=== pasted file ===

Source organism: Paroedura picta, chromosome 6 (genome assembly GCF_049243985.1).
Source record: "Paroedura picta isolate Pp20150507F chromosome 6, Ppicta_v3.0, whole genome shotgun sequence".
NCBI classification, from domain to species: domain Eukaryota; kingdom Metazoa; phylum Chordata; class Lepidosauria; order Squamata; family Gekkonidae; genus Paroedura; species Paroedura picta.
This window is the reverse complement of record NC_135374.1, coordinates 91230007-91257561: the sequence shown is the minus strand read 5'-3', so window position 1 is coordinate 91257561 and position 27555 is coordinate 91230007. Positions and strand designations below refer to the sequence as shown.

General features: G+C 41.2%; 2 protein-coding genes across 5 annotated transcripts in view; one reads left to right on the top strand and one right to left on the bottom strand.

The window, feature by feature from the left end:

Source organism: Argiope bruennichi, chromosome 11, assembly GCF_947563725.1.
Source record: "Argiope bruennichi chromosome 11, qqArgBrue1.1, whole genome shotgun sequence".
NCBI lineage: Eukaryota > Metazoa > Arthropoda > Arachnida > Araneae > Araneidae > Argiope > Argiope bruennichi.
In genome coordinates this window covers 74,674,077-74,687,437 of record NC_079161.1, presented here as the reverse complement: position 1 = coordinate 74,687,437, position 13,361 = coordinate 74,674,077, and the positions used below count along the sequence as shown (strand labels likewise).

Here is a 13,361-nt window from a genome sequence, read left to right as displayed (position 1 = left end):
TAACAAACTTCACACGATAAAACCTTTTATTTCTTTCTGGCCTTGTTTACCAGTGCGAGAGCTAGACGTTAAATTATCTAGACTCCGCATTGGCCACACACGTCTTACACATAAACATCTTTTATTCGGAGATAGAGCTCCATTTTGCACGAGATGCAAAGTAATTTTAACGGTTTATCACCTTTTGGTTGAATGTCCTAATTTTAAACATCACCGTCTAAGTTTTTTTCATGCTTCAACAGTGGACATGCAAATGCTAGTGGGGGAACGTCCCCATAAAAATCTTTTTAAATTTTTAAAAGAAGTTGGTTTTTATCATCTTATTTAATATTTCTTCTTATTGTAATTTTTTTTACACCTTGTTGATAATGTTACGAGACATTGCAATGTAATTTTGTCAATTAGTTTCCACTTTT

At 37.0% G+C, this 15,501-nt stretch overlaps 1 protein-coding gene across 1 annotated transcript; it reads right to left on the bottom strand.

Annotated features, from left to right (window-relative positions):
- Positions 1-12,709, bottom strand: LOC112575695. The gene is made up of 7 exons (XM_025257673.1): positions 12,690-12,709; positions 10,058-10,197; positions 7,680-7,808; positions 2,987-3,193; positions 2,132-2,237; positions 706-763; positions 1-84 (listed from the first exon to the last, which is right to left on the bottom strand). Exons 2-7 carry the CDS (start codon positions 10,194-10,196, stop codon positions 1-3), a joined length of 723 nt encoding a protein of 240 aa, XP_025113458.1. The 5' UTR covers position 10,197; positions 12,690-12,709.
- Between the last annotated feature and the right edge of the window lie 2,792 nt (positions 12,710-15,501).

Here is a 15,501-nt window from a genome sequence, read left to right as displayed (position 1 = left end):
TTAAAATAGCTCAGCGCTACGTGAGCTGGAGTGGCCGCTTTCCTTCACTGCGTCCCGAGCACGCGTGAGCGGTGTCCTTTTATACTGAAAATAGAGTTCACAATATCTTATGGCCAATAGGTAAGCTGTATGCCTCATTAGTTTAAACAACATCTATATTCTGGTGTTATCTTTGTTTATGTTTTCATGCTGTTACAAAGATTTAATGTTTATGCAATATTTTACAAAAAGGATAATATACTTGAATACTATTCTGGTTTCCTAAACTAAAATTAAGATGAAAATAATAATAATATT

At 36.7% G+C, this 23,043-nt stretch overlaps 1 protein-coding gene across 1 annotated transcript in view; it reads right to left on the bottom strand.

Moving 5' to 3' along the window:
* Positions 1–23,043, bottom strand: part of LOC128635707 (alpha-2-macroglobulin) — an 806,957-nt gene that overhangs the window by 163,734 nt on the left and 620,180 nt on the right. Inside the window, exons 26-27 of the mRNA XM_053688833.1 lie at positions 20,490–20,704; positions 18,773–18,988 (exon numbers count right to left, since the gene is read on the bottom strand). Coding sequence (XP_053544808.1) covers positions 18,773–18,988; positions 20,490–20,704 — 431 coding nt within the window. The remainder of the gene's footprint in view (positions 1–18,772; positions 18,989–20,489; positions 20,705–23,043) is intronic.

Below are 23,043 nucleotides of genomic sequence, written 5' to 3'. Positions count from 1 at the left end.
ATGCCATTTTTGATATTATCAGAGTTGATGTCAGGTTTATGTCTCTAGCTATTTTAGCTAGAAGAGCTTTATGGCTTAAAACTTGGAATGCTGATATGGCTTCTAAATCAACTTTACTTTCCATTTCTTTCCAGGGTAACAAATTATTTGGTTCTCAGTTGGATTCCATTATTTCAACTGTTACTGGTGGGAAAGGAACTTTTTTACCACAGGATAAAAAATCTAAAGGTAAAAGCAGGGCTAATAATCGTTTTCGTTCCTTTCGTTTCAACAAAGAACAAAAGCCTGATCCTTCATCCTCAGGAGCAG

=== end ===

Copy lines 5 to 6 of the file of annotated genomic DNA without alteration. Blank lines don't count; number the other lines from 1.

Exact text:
General features: G+C 41.2%; 2 protein-coding genes across 5 annotated transcripts in view; one reads left to right on the top strand and one right to left on the bottom strand.

The window, feature by feature from the left end: